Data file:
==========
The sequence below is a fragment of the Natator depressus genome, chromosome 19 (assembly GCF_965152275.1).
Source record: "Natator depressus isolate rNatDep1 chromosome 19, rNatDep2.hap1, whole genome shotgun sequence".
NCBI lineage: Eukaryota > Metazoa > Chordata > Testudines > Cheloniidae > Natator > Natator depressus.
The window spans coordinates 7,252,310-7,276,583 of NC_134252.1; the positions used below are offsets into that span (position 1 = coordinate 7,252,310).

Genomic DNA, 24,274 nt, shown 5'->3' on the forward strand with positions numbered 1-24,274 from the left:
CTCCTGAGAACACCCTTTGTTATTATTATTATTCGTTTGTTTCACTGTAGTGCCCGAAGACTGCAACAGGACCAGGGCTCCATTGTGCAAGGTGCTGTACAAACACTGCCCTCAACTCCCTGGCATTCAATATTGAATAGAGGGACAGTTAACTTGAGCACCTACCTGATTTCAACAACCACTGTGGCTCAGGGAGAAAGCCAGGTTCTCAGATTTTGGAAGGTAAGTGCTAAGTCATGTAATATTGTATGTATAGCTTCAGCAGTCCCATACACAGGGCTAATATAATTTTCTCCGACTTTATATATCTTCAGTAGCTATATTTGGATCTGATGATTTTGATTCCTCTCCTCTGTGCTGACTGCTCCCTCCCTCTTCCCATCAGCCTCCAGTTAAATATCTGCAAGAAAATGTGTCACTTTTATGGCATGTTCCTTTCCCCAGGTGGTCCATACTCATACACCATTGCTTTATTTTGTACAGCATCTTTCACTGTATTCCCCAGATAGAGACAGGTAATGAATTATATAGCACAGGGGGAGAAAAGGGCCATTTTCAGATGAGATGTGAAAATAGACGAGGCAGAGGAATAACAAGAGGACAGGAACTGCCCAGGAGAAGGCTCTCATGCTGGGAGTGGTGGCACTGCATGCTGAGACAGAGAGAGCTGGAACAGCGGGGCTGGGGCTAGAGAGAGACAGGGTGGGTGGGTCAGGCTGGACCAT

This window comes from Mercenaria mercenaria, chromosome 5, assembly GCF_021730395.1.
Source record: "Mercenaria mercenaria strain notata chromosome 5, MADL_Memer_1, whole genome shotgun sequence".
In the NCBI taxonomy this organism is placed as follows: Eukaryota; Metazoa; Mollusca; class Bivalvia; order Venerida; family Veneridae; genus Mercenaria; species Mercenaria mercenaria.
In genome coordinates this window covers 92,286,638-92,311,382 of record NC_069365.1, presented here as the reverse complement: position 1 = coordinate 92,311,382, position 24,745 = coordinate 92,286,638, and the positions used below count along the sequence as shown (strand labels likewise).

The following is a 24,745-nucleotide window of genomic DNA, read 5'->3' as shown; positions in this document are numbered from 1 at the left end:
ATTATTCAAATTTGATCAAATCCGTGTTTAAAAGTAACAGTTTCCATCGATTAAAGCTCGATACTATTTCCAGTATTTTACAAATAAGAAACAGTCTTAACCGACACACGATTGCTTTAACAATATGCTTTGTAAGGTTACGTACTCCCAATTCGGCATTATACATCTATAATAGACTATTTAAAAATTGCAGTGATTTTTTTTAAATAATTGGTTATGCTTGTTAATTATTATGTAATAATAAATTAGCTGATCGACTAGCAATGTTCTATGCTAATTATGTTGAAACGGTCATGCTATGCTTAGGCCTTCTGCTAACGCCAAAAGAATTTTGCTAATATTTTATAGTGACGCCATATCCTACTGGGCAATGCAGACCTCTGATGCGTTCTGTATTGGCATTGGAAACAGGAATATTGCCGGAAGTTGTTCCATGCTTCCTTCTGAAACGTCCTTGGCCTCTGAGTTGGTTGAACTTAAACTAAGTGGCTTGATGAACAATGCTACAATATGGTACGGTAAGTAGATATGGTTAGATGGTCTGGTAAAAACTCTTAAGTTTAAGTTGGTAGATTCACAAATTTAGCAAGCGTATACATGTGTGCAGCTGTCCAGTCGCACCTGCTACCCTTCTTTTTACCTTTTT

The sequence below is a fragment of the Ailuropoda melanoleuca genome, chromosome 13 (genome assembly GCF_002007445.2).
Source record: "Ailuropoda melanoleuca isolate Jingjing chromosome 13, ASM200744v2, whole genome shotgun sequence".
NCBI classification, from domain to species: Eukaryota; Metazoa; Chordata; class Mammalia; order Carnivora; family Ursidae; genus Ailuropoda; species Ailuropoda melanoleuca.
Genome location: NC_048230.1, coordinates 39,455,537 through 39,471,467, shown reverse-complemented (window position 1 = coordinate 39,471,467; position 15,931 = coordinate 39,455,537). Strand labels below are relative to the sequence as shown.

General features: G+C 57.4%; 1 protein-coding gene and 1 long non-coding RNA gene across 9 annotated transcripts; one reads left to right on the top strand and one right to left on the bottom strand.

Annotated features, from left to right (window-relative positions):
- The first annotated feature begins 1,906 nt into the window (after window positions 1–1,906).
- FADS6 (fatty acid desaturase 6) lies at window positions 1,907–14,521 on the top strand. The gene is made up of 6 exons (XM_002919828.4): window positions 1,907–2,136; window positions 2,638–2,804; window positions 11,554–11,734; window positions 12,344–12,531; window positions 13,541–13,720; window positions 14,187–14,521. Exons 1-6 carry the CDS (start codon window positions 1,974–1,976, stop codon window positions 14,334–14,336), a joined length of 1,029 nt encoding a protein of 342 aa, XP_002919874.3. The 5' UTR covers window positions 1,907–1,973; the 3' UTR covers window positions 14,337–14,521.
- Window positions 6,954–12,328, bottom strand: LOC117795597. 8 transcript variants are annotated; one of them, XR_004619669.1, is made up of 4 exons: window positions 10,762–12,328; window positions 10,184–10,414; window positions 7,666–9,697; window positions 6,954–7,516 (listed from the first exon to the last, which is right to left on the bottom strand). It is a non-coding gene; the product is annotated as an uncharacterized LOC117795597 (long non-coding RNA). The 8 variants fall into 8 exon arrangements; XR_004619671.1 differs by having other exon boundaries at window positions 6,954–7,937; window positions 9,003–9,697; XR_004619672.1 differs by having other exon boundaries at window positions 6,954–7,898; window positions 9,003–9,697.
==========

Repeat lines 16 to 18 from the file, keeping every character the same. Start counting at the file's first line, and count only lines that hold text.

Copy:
Genome location: NC_048230.1, coordinates 39,455,537 through 39,471,467, shown reverse-complemented (window position 1 = coordinate 39,471,467; position 15,931 = coordinate 39,455,537). Strand labels below are relative to the sequence as shown.

General features: G+C 57.4%; 1 protein-coding gene and 1 long non-coding RNA gene across 9 annotated transcripts; one reads left to right on the top strand and one right to left on the bottom strand.

Annotated features, from left to right (window-relative positions):